Academic & Business Information Stage (Hall 4.2 N101)
2:00 to 2:30 p.m.

In January, John Wiley & Sons announced a three-year partnership with Projekt DEAL, a representative of nearly 700 academic institutions in Germany. The “transformative agreement” provides Projekt DEAL institutions with access to read Wiley’s academic journals back to the year 1997, as well as for their researchers to publish articles open access in Wiley’s journals, all for a single annual fee. Two key participants in the negotiations—Wiley’s Deirdre Silver and Max Planck’s Ralf Schimmer—join CCC’s Roy Kaufman to explore how the program will operate and how it may serve as a model for “advancing open science, driving discovery, and developing and disseminating knowledge.”

CCC’s Christopher Kenneally moderates this session with panelists:

  • Roy Kaufman, managing director, business development and government relations at CCC
  • Dr Ralf Schimmer, director of scientific information provision at the Max Planck Digital Library
  • Deirdre Silver, associate general counsel (global), vice-president of legal and research at John Wiley & Sons

Part 2: The Future of Transformative Agreements: Subscriptions, Rights & Open Access
Wednesday, October 16
Academic & Business Information Stage (Hall 4.2 N101)
2:30 to 3:00 p.m.

Judging by their growing number, “transformative agreements” will play a prominent role in the open access dimension of scholarly publishing in years ahead. Many types of transformative agreements exist, although all move journals from subscription-based to contractually-based business models. Such a change raises important questions for all stakeholders involved. How can systems and tools support the needs of researchers, institutions and funders? What data is needed to track the efficacy of transformative agreements? In the absence of tools and frameworks, how can publishers guide the institutional sales team to negotiate the right deal? A panel of licensing, publishing and technology experts will offer their insights.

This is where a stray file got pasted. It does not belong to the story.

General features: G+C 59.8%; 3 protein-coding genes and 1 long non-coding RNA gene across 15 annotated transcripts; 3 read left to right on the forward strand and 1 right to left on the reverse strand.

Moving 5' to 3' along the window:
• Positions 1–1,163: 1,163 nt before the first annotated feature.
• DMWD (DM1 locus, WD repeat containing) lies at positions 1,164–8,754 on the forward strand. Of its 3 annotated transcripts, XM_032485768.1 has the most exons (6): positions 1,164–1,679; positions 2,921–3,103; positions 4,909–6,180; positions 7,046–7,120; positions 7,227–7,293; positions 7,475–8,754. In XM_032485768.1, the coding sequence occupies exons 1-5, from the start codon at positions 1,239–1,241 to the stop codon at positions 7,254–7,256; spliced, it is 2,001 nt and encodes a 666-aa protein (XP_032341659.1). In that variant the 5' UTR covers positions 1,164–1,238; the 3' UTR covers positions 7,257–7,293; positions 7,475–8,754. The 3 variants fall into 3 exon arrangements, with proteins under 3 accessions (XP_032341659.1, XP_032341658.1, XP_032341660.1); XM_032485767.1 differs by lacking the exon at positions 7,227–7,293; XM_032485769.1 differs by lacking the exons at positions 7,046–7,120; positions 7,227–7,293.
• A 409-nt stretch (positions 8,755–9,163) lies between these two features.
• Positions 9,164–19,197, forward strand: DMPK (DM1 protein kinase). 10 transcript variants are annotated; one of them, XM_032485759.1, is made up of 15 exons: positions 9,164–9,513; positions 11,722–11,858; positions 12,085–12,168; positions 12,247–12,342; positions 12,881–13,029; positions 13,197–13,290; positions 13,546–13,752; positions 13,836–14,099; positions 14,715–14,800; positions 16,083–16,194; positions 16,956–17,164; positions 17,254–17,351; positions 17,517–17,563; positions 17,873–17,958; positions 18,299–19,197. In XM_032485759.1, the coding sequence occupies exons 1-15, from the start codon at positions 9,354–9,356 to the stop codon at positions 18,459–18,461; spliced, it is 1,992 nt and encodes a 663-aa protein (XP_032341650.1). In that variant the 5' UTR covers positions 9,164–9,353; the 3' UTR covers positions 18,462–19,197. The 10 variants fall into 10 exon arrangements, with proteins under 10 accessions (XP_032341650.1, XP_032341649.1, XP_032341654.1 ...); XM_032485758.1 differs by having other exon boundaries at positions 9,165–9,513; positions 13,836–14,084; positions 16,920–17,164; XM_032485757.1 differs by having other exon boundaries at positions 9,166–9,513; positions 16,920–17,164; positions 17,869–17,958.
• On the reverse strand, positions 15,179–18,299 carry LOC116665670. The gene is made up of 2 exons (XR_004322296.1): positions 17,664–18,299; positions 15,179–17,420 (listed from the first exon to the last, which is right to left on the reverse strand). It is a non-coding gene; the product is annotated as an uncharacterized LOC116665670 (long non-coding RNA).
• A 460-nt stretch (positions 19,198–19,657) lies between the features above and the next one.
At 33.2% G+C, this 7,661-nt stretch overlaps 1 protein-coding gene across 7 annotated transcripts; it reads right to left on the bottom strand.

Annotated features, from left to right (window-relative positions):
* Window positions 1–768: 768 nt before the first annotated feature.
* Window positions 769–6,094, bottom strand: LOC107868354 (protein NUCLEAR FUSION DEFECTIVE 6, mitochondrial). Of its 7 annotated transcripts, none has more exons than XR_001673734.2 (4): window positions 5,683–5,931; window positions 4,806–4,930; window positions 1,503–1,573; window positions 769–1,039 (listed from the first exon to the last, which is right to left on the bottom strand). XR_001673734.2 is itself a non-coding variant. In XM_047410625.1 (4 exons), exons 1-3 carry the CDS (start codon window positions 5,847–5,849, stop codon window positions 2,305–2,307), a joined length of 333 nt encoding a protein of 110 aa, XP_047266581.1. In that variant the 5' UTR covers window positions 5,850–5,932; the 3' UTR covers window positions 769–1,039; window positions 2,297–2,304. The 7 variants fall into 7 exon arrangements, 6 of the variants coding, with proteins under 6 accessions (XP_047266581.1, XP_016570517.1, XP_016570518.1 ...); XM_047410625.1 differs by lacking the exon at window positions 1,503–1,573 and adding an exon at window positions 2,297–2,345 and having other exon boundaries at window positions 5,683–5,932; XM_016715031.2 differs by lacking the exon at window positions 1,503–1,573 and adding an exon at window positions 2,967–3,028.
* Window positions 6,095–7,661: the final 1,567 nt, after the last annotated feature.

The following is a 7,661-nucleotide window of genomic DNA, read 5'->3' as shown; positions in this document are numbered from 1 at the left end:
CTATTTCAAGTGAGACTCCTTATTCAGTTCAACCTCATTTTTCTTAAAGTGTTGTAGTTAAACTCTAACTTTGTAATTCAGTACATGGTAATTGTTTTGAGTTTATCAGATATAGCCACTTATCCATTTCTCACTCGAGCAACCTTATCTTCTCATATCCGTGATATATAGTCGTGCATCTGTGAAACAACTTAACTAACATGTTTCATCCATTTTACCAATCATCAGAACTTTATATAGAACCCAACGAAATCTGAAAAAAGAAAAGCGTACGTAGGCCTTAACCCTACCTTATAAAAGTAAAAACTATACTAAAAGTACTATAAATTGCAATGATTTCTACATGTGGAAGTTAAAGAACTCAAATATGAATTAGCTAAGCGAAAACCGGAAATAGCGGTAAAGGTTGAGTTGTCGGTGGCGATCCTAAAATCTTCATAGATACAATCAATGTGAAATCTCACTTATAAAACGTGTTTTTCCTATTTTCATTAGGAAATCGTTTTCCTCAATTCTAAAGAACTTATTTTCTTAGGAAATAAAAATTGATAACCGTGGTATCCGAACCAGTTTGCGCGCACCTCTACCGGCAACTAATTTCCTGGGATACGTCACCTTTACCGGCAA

CCC’s Christopher Kenneally moderates this session with panelists:

  • Tasha Mellins-Cohen, director of publshing with the Microbiology Society
  • Mark Seeley, public policy consultant at SciPubLaw
  • Susie Winter, director of communications and engagement in research with Springer Nature
  • James Milne, senior vice president, Journal Publishing Group, American Chemical Society

Better Data is Better Publishing (and Better Science, Too)
Thursday October 17
Academic & Business Information Stage (Hall 4.2 N101)
2:30 to 3:00 p.m.

Your gut has met its match. Data-driven solutions for publishing can lead to improvement in many areas, from manuscript workflow to peer review, audience development to market reach. Yet publishing has a data problem—a deficit of accurate, relevant data necessary to manage in a world of change. Data is no guarantee for success, but as several use cases demonstrate, better data leads to better publishing (and possibly, better science, too).

PresenterChuck Hemenway, director of business development, CCC